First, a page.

1 Plough Place
In the 17th century, Britain’s pioneering labs were essentially gentlemen’s clubs where men carried out experiments and debated theories to the exclusion of women. Several centuries later, what has changed? Lab culture is still largely dominated by men.
In the ‘labs’ season of The Long + Short, Nesta’s digital magazine presented a series of articles examinging labs and lab life in their various guises around the world. The science and technology journalist, Susan Watts, tackled the thorny topic of gender imbalance in science and engineering, speaking to prominent women working in labs to find out why they remain in the minority.
Following the publication of her piece, Susan Watts hosted a panel discussion at Nesta to work out how best to redress the balance and to produce a plan of action.
- Katherine Vousden PhD, Senior Scientist, Dept of Antibody Discovery & Protein Engineering, Medlmmune
- Sarah Jane Stewart, Sustainability and Building Physics, Building Services Engineer, Arup
- Olivia Jones, Project Manager - Talent, Enterprise & Development, National Centre for Universities and Business (NCUB)
- Dr Sarah Skerratt, Associate Research Fellow, Pfizer Neusentis
‘Made of steel’ was the way one experienced scientist described the attitude she’d needed to succeed. So do women simply have to get tough to make science and engineering workplaces more attractive places to build a career?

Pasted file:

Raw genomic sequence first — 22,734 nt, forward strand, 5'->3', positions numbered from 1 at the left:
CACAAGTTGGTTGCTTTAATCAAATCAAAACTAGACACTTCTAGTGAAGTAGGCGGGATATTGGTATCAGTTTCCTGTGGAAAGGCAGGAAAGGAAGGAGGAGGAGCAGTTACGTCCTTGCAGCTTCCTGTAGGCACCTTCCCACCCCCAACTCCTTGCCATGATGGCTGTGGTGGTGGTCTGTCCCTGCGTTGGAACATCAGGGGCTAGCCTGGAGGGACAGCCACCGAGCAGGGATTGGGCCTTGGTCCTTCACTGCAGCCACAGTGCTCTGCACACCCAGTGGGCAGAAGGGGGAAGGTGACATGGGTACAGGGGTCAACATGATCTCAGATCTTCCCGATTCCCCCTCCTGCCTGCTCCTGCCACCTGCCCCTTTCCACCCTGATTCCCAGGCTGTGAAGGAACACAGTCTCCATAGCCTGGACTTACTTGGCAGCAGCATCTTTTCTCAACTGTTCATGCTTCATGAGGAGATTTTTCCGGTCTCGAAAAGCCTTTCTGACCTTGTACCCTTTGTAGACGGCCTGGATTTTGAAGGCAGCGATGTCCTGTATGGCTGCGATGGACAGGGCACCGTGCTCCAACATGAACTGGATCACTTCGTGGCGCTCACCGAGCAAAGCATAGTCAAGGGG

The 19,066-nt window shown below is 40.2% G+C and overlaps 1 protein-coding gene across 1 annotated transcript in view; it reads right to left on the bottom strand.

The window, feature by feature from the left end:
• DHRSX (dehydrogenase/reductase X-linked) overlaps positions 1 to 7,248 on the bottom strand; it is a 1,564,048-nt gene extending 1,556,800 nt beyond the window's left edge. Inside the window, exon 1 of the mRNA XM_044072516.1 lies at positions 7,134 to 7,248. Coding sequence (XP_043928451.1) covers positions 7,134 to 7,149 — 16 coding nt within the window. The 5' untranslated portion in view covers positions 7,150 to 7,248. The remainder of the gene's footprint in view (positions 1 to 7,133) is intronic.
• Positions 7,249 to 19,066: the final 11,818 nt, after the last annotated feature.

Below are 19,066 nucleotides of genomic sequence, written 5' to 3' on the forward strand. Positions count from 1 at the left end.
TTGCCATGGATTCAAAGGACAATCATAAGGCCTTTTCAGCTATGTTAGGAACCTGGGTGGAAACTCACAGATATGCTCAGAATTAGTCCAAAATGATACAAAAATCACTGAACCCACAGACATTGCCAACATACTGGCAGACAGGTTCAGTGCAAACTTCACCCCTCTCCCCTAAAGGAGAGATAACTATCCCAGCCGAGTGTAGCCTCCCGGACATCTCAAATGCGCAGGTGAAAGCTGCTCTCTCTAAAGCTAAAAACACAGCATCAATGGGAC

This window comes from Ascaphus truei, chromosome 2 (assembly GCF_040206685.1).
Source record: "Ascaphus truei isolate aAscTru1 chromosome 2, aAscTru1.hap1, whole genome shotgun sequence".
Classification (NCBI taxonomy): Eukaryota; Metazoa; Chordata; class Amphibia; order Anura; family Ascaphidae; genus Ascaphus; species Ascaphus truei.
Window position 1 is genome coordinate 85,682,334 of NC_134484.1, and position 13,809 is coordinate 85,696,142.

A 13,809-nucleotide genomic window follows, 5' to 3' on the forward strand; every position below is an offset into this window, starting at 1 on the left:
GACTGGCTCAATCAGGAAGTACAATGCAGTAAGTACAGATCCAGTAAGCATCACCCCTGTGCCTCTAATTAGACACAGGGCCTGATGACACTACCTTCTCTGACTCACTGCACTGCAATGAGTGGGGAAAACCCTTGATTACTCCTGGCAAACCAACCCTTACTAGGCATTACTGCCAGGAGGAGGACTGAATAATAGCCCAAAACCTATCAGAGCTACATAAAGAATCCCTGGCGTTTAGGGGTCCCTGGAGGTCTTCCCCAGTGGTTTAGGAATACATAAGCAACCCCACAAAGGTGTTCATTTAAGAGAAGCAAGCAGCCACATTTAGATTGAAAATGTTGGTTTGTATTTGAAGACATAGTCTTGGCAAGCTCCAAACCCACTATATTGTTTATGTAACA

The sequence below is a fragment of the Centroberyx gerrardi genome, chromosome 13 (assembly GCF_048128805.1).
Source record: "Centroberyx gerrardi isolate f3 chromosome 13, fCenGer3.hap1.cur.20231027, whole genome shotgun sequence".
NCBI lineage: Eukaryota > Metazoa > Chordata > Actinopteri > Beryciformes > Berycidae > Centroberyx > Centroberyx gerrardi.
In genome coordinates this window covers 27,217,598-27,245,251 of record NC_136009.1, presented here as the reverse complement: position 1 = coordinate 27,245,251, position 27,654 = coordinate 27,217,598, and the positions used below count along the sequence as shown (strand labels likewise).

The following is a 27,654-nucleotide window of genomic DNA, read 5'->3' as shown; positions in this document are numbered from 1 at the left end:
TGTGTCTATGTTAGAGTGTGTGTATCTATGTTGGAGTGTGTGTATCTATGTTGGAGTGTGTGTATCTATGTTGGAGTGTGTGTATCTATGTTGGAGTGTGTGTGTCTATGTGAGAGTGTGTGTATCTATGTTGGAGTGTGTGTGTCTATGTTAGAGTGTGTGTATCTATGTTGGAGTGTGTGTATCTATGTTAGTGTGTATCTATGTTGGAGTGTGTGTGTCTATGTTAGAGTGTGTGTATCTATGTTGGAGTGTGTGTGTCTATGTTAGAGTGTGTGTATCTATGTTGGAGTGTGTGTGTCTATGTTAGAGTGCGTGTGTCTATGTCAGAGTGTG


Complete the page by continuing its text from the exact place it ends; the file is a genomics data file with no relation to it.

Labs were the focus of Season #2 of The long + Short. First developed by the brilliant and irascible Robert Hooke in the 17th century the lab is THE place for testing and talking. Today, everyone it seems wants a lab, with its connotations of curiousity, originality and experimentation. But if ‘lab’ is to be more than a lazy term for a Shoreditch brainstorming outfit, and generate new ways to tackle 21st-century problems what kind of place does it need it to be? What’s the balance between academic and commercial, urban and suburban, citizen-scientist and professional? What will the lab of the future look like, and where will it be found? Find out at thelongandshort.org.